Waste-to-Energy Plant Project

Coverage Tuban City, Lahj Governorate
Duration 24 months 
Budget US$ 500,000
Focus Area Solar Energy and Climate Security 
Partners (International) Funded by Swedish International Development Cooperation Agency (Sida) through the UNDP SDG Climate Facility project and co-funded by and the European Union(EU) through the Supporting Resilient Livelihoods and Food Security in Yemen Joint Programme (ERRY JP II).
Partners (National) Sehab Tech and Environment Protection Authority (EPA)
Project Manager Arvind Kumar 
Project Document Download Project Proposal 

Project Summary

As the compounding effects of water scarcity, violent conflict, disease epidemics, large-scale displacement, and rising unemployment continue to worsen in Yemen, the already highly vulnerable communities now also face an increase in climate-induced disasters, including extreme drought and flooding, sea level rise, changes in rainfall patterns and increasing temperatures.

As a result of the climate crisis and the protracted conflict, there has also been a breakdown in solid waste management capacities that have led to significant public health risks as well as extremely low supply of electricity to both households and the public services that serve these communities.

The devastating unemployment crisis also threatens to deepen poverty levels – with an estimated 81 per cent of Yemenis already living below the poverty line – as well as stifle security, economic and social progress.

UNDP’s Waste to Energy (WtE) pilot project is a small-scale, off-grid, and decentralized system that turns a range of household and agriculture waste into gas to generate electricity. It focuses on vulnerable communities by ensuring the creation of employment opportunities while also enhancing climate security on the ground. The WtE plant is dependent upon solid waste collected by community-oriented organizations (cooperatives for example) and managed by micro, small and medium enterprises (MSMEs) who operate a network of ‘cash for trash’ points. There is longevity and sustainability built into these livelihoods as long as the WtE plant operates.

In addition, by removing solid waste from the streets and public spaces, residents will enjoy a cleaner and healthier living environment. They will also benefit from the plant’s energy supply which will be a more affordable, stable and reliable alternative to public supply or generators, serving key public services such as healthcare clinics, schools, and more.

Objectives

This pilot project will enhance the climate security of Yemen's vulnerable and marginalized communities by demonstrating innovative off-grid waste-to-energy models. The model used provides sustainable employment opportunities while also protecting the environment and providing a sustainable energy supply from the treatment of local waste.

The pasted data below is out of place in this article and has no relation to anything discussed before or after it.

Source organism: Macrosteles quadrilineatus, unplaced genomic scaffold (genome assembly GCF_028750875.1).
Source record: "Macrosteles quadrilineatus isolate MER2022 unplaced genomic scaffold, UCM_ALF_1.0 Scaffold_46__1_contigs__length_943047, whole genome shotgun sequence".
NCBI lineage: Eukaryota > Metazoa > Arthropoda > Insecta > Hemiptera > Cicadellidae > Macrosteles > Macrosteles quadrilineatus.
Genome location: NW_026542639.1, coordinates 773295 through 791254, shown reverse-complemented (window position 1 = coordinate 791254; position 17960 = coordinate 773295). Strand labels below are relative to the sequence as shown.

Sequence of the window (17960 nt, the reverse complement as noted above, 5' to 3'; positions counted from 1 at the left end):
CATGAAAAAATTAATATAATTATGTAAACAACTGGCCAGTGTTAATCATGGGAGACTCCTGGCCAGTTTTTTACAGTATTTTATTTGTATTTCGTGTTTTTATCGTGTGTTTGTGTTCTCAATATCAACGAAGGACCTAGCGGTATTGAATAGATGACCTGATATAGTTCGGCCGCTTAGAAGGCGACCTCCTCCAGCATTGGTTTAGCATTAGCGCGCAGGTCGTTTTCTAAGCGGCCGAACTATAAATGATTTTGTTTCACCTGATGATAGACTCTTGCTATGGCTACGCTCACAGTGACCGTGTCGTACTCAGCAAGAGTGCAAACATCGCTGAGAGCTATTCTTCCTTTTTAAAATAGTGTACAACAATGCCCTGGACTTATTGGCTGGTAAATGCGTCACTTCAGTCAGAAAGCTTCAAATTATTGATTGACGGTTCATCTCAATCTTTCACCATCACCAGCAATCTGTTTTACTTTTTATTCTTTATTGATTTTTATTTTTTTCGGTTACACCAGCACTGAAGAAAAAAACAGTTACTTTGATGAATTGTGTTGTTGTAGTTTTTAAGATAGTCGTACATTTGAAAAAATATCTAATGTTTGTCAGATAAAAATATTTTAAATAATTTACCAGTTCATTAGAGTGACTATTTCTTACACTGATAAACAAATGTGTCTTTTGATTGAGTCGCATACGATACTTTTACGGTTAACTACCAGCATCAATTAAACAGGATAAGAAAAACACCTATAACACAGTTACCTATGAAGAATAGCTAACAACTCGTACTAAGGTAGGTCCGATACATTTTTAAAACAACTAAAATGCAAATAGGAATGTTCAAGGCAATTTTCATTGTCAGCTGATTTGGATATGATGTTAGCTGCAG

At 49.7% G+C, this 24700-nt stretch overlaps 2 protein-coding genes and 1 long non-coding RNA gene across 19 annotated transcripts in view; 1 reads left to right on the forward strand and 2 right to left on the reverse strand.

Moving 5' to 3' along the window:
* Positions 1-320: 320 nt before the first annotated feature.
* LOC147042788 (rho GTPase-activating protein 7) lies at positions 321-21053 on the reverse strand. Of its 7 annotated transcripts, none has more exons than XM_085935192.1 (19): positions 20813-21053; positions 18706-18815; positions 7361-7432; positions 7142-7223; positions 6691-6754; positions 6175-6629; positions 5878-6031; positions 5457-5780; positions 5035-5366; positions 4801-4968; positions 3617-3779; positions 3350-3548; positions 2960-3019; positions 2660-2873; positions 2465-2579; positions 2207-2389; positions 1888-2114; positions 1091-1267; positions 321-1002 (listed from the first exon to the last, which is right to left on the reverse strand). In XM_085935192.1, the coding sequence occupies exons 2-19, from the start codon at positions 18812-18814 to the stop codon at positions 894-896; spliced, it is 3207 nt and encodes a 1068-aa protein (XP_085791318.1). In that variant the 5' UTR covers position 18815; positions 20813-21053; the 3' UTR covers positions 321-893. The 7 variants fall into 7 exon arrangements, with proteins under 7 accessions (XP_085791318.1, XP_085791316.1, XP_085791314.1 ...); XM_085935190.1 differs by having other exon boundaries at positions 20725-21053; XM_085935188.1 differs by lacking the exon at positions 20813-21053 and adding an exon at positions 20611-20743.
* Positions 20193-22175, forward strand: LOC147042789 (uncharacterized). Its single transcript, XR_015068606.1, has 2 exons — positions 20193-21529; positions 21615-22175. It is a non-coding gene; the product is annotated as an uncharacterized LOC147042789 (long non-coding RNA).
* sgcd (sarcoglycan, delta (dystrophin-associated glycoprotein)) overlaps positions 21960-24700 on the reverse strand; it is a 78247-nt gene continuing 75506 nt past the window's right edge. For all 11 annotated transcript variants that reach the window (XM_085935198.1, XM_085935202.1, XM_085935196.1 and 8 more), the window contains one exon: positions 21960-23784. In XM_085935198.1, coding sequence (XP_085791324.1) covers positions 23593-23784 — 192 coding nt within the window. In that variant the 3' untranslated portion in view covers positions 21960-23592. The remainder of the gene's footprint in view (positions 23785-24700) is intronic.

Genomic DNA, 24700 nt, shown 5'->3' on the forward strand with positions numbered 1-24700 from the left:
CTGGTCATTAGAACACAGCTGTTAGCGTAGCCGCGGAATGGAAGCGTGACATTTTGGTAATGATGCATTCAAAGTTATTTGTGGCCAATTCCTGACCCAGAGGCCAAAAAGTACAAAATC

This will contribute to enabling cleaner and healthier living conditions by removing human health risks from uncontrolled waste in the streets and by providing increased energy supply to essential public services in underserved communities that are prone to climate-induced displacement.

Expected Results

  • Improved access to capital for recovering MSMEs with greater potential for job and income generation within the sectors of solid waste collection, energy distribution and WtE operations.
  • Enhanced collaboration between private sector networks, MSMEs and local authorities at district and national level under Connecting Business Initiative (CBI) for business resilience.

Accomplishments 

  • Waste to Energy Plant operationalized in Lahj. 
  • 30 MSMEs engaged in the management of WtE business solution, including in the operation of ‘cash for trash’ points, sorting, drying and transforming waste.

Funding Support by

Delivery in previous fiscal year


  • Brochure: Waste to Energy

    Read about Yemen’s first ever waste-to-energy plant project! Unique in the Arab region, the plant provides an innovative and replicable approach to energy production using local waste. It also serves to protect Yemen’s climate as well as help vulnerable and marginalized communities with livelihoods and enables them to live in a cleaner, healthier environment.

  • Infographic: UNDP’s Waste to Energy Plant in Lahj, Yemen

    In 2021, UNDP established Yemen’s first-ever Waste to Energy (WtE) plant in Lahj governorate. Through this initiative, food waste will be treated to produce organic manure, whereas paper, agricultural waste, saw dust/chips and other types of degradable municipal waste will be gasified to produce electricity.

  • Recycle Waste Today for a Better Tomorrow

    The WtE initiative aims to bring the community, institutions and science together to reduce waste and generate affordable energy. It also helps communities tackle the behavioral problems of waste management by promoting and facilitating community “Cash for Trash”, purchase points, where individuals can sell their waste for cash.

 

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